Vaping burst into the national consciousness this summer when hundreds of people reported lung damage and at least 12 people died from what the U.S. Centers for Disease Control and Prevention calls “vaping-associated pulmonary injury.”...
Indiana Gov. Eric Holcomb signed a sweeping gambling expansion into law in May, legalizing sports betting at the state’s casinos and “racinos” (racetracks with casino games), as well as on mobile devices.
In early March, the North Dakota and South Dakota legislatures passed bills that aim to make a clear distinction between how animal-based meat and meat substitutes are labeled for consumers.
North Dakota’s HB 1400 defines “meat” as only edible flesh from an animal raised for human consumption. Cell-cultured “meats” would need to be clearly labeled as “a cell-cultured protein food product.” They also “may not be packaged in the same, or deceptively similar, packaging as a meat food product.” Under South Dakota’s SB 68, a food product is “misbranded” if labeled in such a way “that intentionally misrepresents the product” as meat. Both measures were signed into law in early March; they received overwhelming support in the North Dakota and South Dakota legislatures.
How should the powers of a state’s attorney general be weighed against those of a state’s legislative branch? That question arose most recently and prominently at the end of 2018 in Wisconsin, when lawmakers made statutory changes in an extraordinary session which altered that power balance in favor of the Legislature.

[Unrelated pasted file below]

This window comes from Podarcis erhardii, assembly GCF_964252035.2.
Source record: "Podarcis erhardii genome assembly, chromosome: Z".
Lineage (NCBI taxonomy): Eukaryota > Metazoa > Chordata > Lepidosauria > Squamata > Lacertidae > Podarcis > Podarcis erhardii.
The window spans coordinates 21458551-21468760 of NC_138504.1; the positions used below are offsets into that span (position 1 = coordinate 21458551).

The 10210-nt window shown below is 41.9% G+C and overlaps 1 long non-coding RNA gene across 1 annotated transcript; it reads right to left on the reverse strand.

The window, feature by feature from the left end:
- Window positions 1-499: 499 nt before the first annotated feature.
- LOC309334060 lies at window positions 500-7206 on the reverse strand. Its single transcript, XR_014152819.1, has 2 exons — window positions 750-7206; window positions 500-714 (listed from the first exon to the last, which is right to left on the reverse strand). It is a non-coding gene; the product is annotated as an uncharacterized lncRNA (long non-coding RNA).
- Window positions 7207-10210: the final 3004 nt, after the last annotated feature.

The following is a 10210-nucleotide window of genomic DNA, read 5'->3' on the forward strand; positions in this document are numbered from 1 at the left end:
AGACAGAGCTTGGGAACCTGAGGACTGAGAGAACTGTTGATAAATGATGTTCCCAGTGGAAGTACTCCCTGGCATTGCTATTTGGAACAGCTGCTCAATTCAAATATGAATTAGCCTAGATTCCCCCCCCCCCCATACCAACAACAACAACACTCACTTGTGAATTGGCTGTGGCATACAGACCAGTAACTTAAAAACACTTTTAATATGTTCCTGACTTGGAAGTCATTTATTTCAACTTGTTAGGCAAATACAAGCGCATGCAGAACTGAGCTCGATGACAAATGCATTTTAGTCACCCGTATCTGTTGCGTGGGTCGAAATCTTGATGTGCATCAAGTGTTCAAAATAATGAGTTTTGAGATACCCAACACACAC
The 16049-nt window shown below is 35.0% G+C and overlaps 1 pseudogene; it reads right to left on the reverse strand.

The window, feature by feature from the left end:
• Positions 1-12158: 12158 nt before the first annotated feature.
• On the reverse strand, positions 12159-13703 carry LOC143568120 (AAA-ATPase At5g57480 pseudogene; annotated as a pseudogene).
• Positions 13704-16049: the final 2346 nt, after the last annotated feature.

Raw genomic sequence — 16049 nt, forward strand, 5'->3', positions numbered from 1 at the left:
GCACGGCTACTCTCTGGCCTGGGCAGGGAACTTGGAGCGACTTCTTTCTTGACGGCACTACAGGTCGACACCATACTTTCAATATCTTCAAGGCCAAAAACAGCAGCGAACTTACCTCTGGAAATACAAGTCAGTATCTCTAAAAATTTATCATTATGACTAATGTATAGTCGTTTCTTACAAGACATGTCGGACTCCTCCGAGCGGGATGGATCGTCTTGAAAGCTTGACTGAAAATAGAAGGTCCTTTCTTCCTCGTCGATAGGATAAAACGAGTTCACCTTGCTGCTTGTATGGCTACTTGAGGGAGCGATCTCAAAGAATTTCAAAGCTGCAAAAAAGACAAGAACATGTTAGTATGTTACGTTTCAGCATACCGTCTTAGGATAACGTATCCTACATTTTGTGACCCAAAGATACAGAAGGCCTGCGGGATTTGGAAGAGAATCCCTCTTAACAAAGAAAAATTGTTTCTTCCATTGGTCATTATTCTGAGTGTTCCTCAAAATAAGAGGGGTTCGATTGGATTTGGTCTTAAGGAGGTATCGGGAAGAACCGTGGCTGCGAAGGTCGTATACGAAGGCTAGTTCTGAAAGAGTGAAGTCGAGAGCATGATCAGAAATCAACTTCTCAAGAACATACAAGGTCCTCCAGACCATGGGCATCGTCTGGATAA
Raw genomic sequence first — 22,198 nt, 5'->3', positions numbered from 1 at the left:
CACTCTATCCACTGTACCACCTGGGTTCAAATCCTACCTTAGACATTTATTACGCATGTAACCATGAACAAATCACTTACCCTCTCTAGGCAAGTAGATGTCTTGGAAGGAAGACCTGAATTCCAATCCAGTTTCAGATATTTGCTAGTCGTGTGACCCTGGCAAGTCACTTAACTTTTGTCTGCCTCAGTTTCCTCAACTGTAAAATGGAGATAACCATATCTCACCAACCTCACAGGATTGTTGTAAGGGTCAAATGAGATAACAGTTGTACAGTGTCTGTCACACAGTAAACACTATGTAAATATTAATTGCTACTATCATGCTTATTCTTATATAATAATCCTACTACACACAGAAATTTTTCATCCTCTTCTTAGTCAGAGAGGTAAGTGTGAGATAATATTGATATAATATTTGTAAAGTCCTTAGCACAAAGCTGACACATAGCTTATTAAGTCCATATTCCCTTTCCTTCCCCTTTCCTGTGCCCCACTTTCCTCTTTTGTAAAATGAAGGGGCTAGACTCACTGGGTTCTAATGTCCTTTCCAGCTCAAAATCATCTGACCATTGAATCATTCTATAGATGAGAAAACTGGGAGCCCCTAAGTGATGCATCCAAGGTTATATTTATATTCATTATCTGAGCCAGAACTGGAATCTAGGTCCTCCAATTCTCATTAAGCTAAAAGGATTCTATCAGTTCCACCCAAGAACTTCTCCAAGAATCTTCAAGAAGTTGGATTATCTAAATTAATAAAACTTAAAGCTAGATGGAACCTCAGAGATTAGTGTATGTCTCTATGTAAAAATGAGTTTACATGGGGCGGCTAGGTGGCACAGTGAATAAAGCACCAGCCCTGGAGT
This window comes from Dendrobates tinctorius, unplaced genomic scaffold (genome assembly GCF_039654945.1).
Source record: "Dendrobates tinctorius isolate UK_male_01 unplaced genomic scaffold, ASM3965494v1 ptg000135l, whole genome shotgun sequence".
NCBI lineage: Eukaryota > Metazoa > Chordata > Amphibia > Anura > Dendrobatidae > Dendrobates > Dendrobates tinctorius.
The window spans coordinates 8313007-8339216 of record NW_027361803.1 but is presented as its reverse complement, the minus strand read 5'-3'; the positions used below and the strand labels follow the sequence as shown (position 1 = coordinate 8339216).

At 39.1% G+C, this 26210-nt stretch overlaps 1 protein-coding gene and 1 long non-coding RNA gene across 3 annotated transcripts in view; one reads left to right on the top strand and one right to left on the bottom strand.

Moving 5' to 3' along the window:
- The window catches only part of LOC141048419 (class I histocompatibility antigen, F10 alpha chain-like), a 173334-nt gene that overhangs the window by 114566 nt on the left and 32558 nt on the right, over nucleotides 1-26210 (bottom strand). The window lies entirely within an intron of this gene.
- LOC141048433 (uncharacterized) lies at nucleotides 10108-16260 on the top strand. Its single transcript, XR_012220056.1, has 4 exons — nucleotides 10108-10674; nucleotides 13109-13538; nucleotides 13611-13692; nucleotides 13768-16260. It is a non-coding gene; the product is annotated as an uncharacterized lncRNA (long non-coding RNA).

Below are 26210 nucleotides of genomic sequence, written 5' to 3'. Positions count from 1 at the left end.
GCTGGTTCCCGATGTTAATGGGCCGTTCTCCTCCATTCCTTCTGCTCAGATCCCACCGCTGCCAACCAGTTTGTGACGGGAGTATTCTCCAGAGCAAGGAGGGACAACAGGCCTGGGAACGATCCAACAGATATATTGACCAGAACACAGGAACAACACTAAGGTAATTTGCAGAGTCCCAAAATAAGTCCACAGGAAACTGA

In October, the Trump Administration adopted new rules for short-term (or “skinny”) health insurance plans. Since then, some states have weighed in by adopting new rules of their own, while also reminding insurers that they must still comply with state-level regulations.
The Pew Charitable Trusts and the Chicago-based John D. and Catherine T. MacArthur Foundation teamed up in 2010 in the “Results First Initiative” to help states implement and make use of cost-benefit analyses. The goal was (and is) to help them identify policies and programs which evidence shows are working.
In less than eight weeks, some Midwestern voters will be asked to decide more than just who will sit in which legislative seats. Depending on their location, they’ll be asked about redistricting, legalizing marijuana, ethics reform, Medicaid expansion, and more.
A quiet health care revolution is under way as Midwestern states revamp their delivery of mental health services with an increasing focus on behavioral health, which integrates mental health and substance abuse treatments, and an expansion of mental health services to children.